I might have pitied this deformed woman—such a longing for love broke suddenly through the menace of her eyes. But then I thought of what I had gone through, and my heart set like flint.
“If ever you heard me speak of love,” said I, “you know very well that it was your voice which spoke, and not mine. The only words of truth which I have ever been able to say to you are those which you heard when last we met.”
“I know. Some one has set you against me. It was he!” She tapped with her crutch upon the floor. “Well, you know very well that I could bring you this instant crouching like a spaniel to my feet. You will not find me again in my hour of weakness, when you can insult me with impunity. Have a care what you are doing, Professor Gilroy. You stand in a terrible position. You have not yet realized the hold which I have upon you.”
I shrugged my shoulders and turned away.
“Well,” said she, after a pause, “if you despise my love, I must see what can be done with fear. You smile, but the day will come when you will come screaming to me for pardon. Yes, you will grovel on the ground before me, proud as you are, and you will curse the day that ever you turned me from your best friend into your most bitter enemy. Have a care, Professor Gilroy!” I saw a white hand shaking in the air, and a face which was scarcely human, so convulsed was it with passion. An instant later she was gone, and I heard the quick hobble and tap receding down the passage.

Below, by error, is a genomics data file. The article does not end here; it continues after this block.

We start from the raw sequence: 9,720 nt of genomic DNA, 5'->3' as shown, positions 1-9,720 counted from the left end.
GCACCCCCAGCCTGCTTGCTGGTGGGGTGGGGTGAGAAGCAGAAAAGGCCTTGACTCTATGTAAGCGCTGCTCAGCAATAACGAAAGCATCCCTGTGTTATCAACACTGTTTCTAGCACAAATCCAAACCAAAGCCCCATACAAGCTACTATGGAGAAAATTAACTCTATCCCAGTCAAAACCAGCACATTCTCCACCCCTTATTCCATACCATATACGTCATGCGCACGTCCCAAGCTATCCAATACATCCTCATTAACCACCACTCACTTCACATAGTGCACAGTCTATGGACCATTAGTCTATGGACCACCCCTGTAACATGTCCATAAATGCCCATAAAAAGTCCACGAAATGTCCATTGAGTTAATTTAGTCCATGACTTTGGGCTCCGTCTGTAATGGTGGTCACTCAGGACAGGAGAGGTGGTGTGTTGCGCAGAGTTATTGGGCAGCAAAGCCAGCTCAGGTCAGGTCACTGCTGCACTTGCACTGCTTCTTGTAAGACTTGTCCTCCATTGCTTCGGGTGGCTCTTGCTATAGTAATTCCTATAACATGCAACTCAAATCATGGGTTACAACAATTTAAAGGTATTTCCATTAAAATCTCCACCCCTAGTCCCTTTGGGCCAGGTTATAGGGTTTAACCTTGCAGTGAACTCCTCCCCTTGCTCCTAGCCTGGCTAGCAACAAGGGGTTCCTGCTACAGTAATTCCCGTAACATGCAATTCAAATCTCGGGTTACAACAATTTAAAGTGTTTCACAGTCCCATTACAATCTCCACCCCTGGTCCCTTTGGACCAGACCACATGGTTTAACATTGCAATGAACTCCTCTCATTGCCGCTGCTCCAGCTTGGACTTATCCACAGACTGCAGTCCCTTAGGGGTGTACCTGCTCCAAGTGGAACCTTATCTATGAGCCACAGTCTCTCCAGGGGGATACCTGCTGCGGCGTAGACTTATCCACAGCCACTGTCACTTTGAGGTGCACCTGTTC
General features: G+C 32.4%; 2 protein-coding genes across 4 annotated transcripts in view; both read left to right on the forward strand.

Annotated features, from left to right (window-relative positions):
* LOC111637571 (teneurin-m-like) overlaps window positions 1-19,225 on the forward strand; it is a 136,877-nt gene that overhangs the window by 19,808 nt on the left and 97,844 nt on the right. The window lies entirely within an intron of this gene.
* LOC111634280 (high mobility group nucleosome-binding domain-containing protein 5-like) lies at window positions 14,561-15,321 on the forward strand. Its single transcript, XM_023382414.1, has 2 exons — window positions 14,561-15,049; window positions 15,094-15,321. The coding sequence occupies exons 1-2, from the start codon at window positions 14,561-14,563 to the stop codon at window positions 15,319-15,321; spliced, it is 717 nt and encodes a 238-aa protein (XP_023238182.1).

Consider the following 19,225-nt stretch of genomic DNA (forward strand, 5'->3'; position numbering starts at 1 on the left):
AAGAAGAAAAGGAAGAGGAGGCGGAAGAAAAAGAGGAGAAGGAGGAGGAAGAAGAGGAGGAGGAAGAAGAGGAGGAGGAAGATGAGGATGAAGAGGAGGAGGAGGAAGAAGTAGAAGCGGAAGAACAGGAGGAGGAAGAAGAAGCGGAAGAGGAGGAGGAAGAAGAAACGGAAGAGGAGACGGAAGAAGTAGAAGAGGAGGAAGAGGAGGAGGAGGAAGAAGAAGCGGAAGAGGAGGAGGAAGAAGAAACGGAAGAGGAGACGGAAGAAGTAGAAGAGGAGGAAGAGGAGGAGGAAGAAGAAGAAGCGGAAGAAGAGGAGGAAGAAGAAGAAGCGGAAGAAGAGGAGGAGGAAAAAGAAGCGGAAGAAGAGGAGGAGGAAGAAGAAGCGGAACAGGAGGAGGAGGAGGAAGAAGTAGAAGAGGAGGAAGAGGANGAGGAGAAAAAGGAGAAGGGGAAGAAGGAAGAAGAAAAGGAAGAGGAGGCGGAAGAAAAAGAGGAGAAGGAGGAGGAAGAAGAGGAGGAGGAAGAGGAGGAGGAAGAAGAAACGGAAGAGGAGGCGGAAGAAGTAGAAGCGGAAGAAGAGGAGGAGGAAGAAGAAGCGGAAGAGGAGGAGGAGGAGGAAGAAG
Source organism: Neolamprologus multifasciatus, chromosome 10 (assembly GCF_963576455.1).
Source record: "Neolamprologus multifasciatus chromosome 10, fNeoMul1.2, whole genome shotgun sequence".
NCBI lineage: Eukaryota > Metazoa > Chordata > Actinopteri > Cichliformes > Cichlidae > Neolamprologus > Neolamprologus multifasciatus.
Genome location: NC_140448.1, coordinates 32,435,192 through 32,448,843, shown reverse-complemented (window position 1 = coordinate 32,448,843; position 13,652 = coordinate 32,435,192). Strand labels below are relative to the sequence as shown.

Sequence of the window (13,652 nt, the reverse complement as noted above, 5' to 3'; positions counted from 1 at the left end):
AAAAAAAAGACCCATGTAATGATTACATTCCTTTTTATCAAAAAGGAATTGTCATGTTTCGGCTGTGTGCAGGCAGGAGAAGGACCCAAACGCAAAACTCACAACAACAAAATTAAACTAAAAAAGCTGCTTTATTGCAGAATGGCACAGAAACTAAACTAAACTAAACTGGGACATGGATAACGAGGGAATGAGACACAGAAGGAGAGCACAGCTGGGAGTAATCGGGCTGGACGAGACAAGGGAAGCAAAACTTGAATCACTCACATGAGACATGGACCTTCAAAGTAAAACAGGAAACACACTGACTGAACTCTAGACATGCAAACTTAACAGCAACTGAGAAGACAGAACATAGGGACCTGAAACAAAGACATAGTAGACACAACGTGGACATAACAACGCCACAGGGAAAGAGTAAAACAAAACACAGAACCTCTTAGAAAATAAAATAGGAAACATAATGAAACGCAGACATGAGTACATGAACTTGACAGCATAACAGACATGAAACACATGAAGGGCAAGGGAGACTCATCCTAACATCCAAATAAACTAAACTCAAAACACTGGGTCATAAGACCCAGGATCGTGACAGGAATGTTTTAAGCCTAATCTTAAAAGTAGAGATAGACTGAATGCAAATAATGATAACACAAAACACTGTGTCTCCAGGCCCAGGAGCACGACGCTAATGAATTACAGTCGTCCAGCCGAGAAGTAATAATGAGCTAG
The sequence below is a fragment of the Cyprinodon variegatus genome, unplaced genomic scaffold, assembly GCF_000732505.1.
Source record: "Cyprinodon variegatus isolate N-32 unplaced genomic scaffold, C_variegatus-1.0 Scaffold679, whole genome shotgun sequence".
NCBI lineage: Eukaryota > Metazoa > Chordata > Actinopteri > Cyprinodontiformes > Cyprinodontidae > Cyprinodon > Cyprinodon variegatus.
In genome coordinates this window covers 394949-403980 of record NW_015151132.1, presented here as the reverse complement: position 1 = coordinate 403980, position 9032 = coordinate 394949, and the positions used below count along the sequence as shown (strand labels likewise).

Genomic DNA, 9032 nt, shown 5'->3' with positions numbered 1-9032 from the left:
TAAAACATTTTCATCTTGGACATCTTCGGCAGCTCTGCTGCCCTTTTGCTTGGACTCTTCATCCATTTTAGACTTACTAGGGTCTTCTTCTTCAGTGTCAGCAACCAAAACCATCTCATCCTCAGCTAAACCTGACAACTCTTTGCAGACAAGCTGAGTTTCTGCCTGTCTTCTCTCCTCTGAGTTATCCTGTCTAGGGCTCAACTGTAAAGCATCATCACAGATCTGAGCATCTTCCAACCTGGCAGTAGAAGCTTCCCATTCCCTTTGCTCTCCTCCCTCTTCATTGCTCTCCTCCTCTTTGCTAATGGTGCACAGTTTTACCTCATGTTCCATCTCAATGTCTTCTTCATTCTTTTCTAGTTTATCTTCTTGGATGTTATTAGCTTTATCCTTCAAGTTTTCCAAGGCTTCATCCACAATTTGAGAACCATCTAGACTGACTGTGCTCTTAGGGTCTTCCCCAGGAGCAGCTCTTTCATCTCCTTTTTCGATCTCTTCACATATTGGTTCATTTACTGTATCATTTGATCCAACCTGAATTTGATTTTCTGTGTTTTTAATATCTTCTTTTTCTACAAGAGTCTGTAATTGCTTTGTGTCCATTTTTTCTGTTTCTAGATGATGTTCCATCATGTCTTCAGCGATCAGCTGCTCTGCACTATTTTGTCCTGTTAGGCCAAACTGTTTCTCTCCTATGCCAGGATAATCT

But she has left a weight upon my heart. Vague presentiments of coming misfortune lie heavy upon me. I try in vain to persuade myself that these are only words of empty anger. I can remember those relentless eyes too clearly to think so. What shall I do—ah, what shall I do? I am no longer master of my own soul. At any moment this loathsome parasite may creep into me, and then—— I must tell some one my hideous secret—I must tell it or go mad. If I had some one to sympathize and advise! Wilson is out of the question. Charles Sadler would understand me only so far as his own experience carries him. Pratt-Haldane! He is a well-balanced man, a man of great common-sense and resource. I will go to him. I will tell him every thing. God grant that he may be able to advise me!
6.45 P. M. No, it is useless. There is no human help for me; I must fight this out single-handed. Two courses lie before me. I might become this woman’s lover. Or I must endure such persecutions as she can inflict upon me. Even if none come, I shall live in a hell of apprehension. But she may torture me, she may drive me mad, she may kill me: I will never, never, never give in. What can she inflict which would be worse than the loss of Agatha, and the knowledge that I am a perjured liar, and have forfeited the name of gentleman?